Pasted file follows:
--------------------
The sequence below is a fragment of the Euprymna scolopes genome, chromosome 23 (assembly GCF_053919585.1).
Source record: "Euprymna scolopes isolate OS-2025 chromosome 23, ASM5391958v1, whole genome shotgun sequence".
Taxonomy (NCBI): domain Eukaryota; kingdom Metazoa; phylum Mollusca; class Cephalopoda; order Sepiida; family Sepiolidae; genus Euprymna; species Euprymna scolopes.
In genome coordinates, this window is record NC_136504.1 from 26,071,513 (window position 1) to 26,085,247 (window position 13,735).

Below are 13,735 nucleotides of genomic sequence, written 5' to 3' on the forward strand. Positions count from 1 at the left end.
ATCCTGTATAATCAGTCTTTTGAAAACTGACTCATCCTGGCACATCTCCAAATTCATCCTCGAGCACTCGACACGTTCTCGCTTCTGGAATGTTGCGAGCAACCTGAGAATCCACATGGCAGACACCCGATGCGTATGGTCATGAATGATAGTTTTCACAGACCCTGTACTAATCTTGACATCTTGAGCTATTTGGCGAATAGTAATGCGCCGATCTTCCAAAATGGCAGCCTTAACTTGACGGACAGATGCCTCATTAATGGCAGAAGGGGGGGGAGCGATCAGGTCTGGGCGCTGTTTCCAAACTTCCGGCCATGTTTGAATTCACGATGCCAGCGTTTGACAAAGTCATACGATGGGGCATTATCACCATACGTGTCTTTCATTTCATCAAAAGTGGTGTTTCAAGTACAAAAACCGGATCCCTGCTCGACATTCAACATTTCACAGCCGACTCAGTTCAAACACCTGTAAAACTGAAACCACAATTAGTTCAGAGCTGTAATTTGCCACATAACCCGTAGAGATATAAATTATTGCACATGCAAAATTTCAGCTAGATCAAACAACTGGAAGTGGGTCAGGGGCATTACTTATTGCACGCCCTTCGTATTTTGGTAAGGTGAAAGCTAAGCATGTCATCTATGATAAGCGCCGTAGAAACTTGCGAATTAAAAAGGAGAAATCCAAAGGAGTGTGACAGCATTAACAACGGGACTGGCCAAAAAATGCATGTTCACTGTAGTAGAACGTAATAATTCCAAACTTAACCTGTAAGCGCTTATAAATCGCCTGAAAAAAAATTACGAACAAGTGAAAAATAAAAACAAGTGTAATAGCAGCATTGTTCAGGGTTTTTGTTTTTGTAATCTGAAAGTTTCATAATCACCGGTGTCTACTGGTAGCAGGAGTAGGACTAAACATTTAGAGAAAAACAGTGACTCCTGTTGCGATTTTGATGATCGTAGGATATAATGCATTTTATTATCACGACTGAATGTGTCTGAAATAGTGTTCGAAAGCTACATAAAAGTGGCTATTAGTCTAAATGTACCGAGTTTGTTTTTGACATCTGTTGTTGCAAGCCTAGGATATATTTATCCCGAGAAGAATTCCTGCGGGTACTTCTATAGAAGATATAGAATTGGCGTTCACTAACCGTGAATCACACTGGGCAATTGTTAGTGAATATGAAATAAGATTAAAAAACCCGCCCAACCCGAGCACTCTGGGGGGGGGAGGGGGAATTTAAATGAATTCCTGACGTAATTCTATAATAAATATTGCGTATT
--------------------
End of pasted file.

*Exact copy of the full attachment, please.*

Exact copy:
The sequence below is a fragment of the Euprymna scolopes genome, chromosome 23 (assembly GCF_053919585.1).
Source record: "Euprymna scolopes isolate OS-2025 chromosome 23, ASM5391958v1, whole genome shotgun sequence".
Taxonomy (NCBI): domain Eukaryota; kingdom Metazoa; phylum Mollusca; class Cephalopoda; order Sepiida; family Sepiolidae; genus Euprymna; species Euprymna scolopes.
In genome coordinates, this window is record NC_136504.1 from 26,071,513 (window position 1) to 26,085,247 (window position 13,735).

Below are 13,735 nucleotides of genomic sequence, written 5' to 3' on the forward strand. Positions count from 1 at the left end.
ATCCTGTATAATCAGTCTTTTGAAAACTGACTCATCCTGGCACATCTCCAAATTCATCCTCGAGCACTCGACACGTTCTCGCTTCTGGAATGTTGCGAGCAACCTGAGAATCCACATGGCAGACACCCGATGCGTATGGTCATGAATGATAGTTTTCACAGACCCTGTACTAATCTTGACATCTTGAGCTATTTGGCGAATAGTAATGCGCCGATCTTCCAAAATGGCAGCCTTAACTTGACGGACAGATGCCTCATTAATGGCAGAAGGGGGGGGAGCGATCAGGTCTGGGCGCTGTTTCCAAACTTCCGGCCATGTTTGAATTCACGATGCCAGCGTTTGACAAAGTCATACGATGGGGCATTATCACCATACGTGTCTTTCATTTCATCAAAAGTGGTGTTTCAAGTACAAAAACCGGATCCCTGCTCGACATTCAACATTTCACAGCCGACTCAGTTCAAACACCTGTAAAACTGAAACCACAATTAGTTCAGAGCTGTAATTTGCCACATAACCCGTAGAGATATAAATTATTGCACATGCAAAATTTCAGCTAGATCAAACAACTGGAAGTGGGTCAGGGGCATTACTTATTGCACGCCCTTCGTATTTTGGTAAGGTGAAAGCTAAGCATGTCATCTATGATAAGCGCCGTAGAAACTTGCGAATTAAAAAGGAGAAATCCAAAGGAGTGTGACAGCATTAACAACGGGACTGGCCAAAAAATGCATGTTCACTGTAGTAGAACGTAATAATTCCAAACTTAACCTGTAAGCGCTTATAAATCGCCTGAAAAAAAATTACGAACAAGTGAAAAATAAAAACAAGTGTAATAGCAGCATTGTTCAGGGTTTTTGTTTTTGTAATCTGAAAGTTTCATAATCACCGGTGTCTACTGGTAGCAGGAGTAGGACTAAACATTTAGAGAAAAACAGTGACTCCTGTTGCGATTTTGATGATCGTAGGATATAATGCATTTTATTATCACGACTGAATGTGTCTGAAATAGTGTTCGAAAGCTACATAAAAGTGGCTATTAGTCTAAATGTACCGAGTTTGTTTTTGACATCTGTTGTTGCAAGCCTAGGATATATTTATCCCGAGAAGAATTCCTGCGGGTACTTCTATAGAAGATATAGAATTGGCGTTCACTAACCGTGAATCACACTGGGCAATTGTTAGTGAATATGAAATAAGATTAAAAAACCCGCCCAACCCGAGCACTCTGGGGGGGGGAGGGGGAATTTAAATGAATTCCTGACGTAATTCTATAATAAATATTGCGTATT